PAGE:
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Community Engagement

The 20212022 year brought much change to the Community Engagement department.

Some of our most senior team members departed SACE for new and exciting opportunities this year. As challenging as it was to see these phenomenal people move on from their full-time roles, we were fortunate to retain a few as contractors to provide continued mentorship and support. It’s also been exciting to see remaining staff settle into leadership roles, and new staff bring energy, ideas, and diverse experiences and perspectives to our team.

Along with the staff changes, CE has had to continue to manage the shifting landscape caused by COVID-19. For the second year, our services were delivered almost entirely online. Fortunately, CE has proved time and again how incredibly adaptable and versatile we can be. Despite the challenges associated with online service delivery, we are truly stronger than ever, and providing more services, to a larger demographic, than ever before.

The SACE Community Engagement department is home to our community-facing programs: the SACE Support and Information Line, Public Education, Institutional Support, Community and Agency Development, Community Outreach, and Volunteer Services. In addition to the external work our team completed this past year, we put a strong focus on internal development and growth. A few examples include:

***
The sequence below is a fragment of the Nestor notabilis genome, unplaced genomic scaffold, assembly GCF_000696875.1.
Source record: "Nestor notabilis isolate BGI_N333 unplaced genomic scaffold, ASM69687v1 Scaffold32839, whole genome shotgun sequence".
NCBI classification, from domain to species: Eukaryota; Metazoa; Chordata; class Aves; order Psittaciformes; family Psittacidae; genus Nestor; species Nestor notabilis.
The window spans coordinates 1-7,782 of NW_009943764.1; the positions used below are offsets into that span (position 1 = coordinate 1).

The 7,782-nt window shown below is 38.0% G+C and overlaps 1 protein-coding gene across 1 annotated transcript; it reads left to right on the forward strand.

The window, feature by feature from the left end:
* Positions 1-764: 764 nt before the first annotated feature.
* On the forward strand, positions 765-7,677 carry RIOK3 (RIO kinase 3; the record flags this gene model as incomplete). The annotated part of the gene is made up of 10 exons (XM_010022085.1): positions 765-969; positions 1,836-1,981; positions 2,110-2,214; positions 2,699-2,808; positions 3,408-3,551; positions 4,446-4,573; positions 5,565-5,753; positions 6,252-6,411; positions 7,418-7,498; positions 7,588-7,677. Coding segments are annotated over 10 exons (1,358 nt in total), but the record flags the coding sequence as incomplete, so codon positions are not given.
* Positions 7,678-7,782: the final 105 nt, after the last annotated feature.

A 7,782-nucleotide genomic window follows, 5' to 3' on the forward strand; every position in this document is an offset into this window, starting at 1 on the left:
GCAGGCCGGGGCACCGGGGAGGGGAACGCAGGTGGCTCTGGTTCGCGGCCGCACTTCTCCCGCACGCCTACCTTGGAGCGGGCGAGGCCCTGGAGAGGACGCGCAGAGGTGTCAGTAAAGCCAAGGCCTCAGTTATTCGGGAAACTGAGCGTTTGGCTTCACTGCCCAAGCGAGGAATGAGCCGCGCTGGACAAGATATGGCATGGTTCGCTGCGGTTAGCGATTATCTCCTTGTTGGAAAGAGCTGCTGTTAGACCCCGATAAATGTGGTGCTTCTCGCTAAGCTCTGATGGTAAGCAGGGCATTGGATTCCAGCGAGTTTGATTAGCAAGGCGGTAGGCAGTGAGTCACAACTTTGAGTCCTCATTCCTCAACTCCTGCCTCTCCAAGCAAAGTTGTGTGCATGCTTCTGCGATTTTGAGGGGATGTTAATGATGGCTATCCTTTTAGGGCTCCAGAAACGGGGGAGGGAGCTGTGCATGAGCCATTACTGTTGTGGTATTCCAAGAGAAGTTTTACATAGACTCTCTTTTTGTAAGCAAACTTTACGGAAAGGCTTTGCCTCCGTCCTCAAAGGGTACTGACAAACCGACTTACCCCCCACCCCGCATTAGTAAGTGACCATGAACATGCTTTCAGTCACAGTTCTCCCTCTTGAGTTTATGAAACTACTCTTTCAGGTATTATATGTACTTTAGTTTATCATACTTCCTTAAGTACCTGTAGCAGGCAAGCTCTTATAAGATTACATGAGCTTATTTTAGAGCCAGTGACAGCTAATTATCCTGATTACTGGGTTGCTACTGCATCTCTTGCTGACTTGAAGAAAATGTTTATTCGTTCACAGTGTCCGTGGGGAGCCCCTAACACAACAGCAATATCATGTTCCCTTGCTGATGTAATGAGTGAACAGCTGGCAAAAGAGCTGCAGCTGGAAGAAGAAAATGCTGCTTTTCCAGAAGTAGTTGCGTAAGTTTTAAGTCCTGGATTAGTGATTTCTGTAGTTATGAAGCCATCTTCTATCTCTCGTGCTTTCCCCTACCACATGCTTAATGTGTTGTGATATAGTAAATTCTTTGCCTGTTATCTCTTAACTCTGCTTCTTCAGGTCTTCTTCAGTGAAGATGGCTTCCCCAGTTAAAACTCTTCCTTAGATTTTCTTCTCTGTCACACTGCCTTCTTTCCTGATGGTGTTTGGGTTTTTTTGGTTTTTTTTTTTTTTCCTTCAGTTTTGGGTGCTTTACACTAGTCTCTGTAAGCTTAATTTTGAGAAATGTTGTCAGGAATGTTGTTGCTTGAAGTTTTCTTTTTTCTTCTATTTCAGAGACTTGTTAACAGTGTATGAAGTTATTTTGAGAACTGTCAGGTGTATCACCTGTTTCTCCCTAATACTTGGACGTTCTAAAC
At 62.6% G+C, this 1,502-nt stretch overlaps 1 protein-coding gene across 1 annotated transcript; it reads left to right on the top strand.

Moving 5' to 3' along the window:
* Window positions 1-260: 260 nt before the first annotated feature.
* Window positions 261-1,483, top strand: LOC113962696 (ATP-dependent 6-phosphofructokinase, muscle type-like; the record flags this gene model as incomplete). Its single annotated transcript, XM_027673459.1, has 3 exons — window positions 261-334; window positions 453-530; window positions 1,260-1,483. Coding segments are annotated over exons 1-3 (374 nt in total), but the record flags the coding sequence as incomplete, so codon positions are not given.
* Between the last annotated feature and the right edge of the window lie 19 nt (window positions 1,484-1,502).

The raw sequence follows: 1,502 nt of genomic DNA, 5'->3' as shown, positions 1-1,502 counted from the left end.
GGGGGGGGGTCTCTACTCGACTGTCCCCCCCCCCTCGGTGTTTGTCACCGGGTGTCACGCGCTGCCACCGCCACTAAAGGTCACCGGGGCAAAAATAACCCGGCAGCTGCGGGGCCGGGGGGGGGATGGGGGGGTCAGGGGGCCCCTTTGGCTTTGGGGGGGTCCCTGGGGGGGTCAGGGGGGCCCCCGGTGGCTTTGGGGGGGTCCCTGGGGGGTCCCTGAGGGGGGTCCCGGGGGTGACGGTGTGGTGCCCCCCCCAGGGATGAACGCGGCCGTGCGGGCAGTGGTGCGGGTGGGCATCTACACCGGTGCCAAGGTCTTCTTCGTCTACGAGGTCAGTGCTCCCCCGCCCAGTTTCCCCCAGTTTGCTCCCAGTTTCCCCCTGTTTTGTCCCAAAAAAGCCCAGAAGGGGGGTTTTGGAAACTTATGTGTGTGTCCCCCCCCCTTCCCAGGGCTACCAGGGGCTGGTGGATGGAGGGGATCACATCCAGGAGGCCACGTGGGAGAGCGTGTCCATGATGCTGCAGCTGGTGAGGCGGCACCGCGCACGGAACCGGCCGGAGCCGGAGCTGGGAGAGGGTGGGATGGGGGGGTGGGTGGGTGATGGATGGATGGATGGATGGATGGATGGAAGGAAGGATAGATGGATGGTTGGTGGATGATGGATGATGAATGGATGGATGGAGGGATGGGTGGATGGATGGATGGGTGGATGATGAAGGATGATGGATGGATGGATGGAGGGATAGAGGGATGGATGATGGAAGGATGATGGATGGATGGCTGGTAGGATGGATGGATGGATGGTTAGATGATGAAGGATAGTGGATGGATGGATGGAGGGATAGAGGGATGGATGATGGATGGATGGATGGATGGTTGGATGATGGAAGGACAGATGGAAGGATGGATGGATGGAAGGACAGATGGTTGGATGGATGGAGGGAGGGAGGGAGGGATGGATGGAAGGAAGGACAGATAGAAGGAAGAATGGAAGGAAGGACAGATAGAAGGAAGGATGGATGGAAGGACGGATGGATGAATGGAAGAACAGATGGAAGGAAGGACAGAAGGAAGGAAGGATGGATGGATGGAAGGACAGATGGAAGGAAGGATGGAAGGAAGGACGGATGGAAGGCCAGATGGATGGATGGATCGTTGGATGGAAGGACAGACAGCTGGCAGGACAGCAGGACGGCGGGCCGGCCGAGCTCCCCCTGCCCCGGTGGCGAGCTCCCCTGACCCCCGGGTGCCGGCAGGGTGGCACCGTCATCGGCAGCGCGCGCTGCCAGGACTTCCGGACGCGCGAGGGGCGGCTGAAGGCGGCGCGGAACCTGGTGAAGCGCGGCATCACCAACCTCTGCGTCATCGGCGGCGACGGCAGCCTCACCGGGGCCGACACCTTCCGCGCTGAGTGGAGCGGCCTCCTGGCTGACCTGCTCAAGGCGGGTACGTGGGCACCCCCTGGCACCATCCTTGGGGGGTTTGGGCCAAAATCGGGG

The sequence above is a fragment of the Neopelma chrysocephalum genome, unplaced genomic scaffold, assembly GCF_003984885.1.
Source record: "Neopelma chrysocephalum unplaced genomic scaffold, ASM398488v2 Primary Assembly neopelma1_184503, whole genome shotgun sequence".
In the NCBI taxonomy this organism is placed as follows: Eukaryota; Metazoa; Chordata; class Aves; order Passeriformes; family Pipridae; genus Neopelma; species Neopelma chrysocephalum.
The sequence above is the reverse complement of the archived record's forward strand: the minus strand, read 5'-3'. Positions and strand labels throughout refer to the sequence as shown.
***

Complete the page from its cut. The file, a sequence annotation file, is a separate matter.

In fall 2021, the Community Engagement department participated in an all-staff mandatory eight-week in-depth anti-racism and anti-oppression training hosted by consultants from the Centre for Race and Culture.
Members of the team completed The First Nations Principles of OCAP® training to support our understanding of best practices in data collection and management, and respectful relations with Indigenous communities and individuals supported by SACE.
All CE staff were given the opportunity to be trained in administering nasal Naloxone so that we may respond in the case of an accidental drug poisoning either in our office, or while we are out in the community.
A group of CE staff created an in-depth internal resource titled Honouring September 30th: A Guided Workbook, which was completed by all CE staff, and has been used as a tool for holding ongoing conversations on how we can decolonize our work and engage with Indigenous communities in meaningful ways.

This ever-expanding basis of knowledge our team cultivates on topics that intersect with the issue of sexual violence gives us the foundation we need to continue to innovate and strengthen our sexual violence prevention and support services, and to provide the wrap-around support that makes SACE so essential and unique.

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